Tertiary intention or delayed primary closure is found with massive wounds and skin grafting. The wound is cleaned and debrided of the dead tissue. This process gives the tissue some time to regain some health, and then we close it with a skin graft. Sometimes with primary closure, like in the case of a  big, deep chronic ulcer, they will pull out all the really impaired tissue, give the client some antibiotics, let it heal, and then bring the edges together. However, in general, this is when we are talking about skin grafts. When we do a skin graft, the edges of the graft take time to heal, and that is where you will see most of the scarring. Delayed primary closures are common for traumatic wounds that are really dirty or any kind of wound that may have been exposed to bacteria or something that happened in the environment.

Figure 7 is an example of a wound that was closed by primary intention, either surgically or it just healed in on its own.

Wound closed by primary intention

Figure 7. A wound closed by primary intention.

You can see it's nice and linear, healed pretty quickly, so there's not a ton of scarring. Figure 8 shows secondary intention.

Comparison of wound 1 year post accident

Figure 8. Comparison of wound 1-year post-accident.

In this picture, you can see a road rash. Many kids get these types of injuries from falls. You can see that the area that takes the longest to heal (red arrow) is the area that forms the most scar.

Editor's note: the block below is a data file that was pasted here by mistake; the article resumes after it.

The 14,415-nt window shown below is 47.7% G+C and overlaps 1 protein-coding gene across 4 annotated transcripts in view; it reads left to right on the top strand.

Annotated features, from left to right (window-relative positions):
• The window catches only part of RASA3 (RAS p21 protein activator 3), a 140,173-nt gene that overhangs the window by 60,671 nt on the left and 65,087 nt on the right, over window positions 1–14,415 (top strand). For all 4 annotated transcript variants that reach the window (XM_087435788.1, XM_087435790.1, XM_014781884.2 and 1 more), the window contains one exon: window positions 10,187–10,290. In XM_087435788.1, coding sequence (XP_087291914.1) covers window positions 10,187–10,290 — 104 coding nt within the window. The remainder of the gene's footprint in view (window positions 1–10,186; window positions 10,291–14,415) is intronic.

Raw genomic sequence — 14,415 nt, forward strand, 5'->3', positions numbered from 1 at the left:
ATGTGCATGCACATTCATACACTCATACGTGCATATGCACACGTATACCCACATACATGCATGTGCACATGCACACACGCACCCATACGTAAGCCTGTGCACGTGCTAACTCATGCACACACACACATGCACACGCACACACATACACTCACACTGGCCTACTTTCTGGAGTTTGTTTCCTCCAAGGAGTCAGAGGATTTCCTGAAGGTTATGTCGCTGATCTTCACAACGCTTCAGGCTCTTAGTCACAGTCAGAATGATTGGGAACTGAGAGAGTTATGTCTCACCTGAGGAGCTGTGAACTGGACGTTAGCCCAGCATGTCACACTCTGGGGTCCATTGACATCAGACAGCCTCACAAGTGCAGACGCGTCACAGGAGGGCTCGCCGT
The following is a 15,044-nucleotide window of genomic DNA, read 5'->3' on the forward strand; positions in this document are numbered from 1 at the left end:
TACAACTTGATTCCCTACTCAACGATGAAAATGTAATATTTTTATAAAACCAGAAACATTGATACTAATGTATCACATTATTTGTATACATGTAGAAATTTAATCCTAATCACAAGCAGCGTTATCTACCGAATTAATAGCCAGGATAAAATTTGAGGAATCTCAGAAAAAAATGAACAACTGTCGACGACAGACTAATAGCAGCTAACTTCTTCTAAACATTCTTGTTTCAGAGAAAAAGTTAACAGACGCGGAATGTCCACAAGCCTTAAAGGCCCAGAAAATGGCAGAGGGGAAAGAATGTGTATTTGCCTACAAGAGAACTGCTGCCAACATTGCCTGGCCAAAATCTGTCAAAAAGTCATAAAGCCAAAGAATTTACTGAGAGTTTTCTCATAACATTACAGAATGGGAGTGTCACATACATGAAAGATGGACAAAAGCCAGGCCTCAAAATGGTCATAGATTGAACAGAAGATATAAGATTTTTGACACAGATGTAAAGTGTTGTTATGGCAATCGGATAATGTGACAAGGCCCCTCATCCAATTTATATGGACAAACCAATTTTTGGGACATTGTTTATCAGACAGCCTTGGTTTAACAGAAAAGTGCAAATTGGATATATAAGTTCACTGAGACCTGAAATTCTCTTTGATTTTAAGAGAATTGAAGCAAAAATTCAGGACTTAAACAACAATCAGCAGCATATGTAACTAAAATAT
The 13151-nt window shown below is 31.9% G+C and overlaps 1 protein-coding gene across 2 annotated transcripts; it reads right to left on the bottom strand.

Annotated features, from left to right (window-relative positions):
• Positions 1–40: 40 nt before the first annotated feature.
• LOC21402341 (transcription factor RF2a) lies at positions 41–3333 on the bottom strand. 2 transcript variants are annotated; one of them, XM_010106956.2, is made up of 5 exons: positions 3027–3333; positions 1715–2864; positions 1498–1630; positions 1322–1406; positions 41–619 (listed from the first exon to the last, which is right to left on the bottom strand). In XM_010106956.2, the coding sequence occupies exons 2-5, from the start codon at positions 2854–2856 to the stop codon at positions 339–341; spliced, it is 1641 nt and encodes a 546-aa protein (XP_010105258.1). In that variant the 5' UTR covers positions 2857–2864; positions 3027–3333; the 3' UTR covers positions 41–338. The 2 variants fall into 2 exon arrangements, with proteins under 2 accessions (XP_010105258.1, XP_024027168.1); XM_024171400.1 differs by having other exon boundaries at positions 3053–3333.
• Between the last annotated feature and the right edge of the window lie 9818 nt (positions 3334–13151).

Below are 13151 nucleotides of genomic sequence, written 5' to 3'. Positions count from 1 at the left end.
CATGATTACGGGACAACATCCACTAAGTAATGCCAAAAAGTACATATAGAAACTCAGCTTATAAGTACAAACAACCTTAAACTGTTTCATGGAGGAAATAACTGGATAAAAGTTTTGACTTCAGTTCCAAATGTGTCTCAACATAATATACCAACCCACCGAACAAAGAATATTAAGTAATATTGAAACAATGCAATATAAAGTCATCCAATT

Skin Grafting

Overview

  • Generally performed when an otherwise healthy (non-infected) wound would take longer than 3 weeks to heal
  • First performed by Sir Harold Delf Gillies in 1917 on Walter Yeo

Skin grafting is generally performed when an otherwise healthy area is too big and would take way too long to heal. This would be like a large burn. Theoretically, you can allow the healthy skin surrounding that to form granulation tissue, and it will eventually work its way to the middle. However, because skin protects us from the environment, the time that it would take may put the person at too much risk. We want to reduce bacteria/infection, pain, and scarring by grafting the area.

I thought this was interesting. The first skin graft was performed by someone named Sir Harold Gillies in 1917 on Walter Yeo. He was in the military, and he lost his eyelids in an explosion. This was the first graft ever done, and they called it a skin flap surgery. Apparently, there was a lot of infection, and it was difficult, but I just thought that I would share.

First skin graft

Figure 9. First skin graft.

Temporary Vs. Permanent Coverage

  • Temporary coverage = biological wound dressing
    • Allograft – donor (cadaver) skin
    • Xenograft – pig skin
  • Permanent coverage
    • Autograft – the patient’s undamaged skin is taken as a donor
    • Cultured skin substitute – cloned skin, not widely available, generally only available in research trials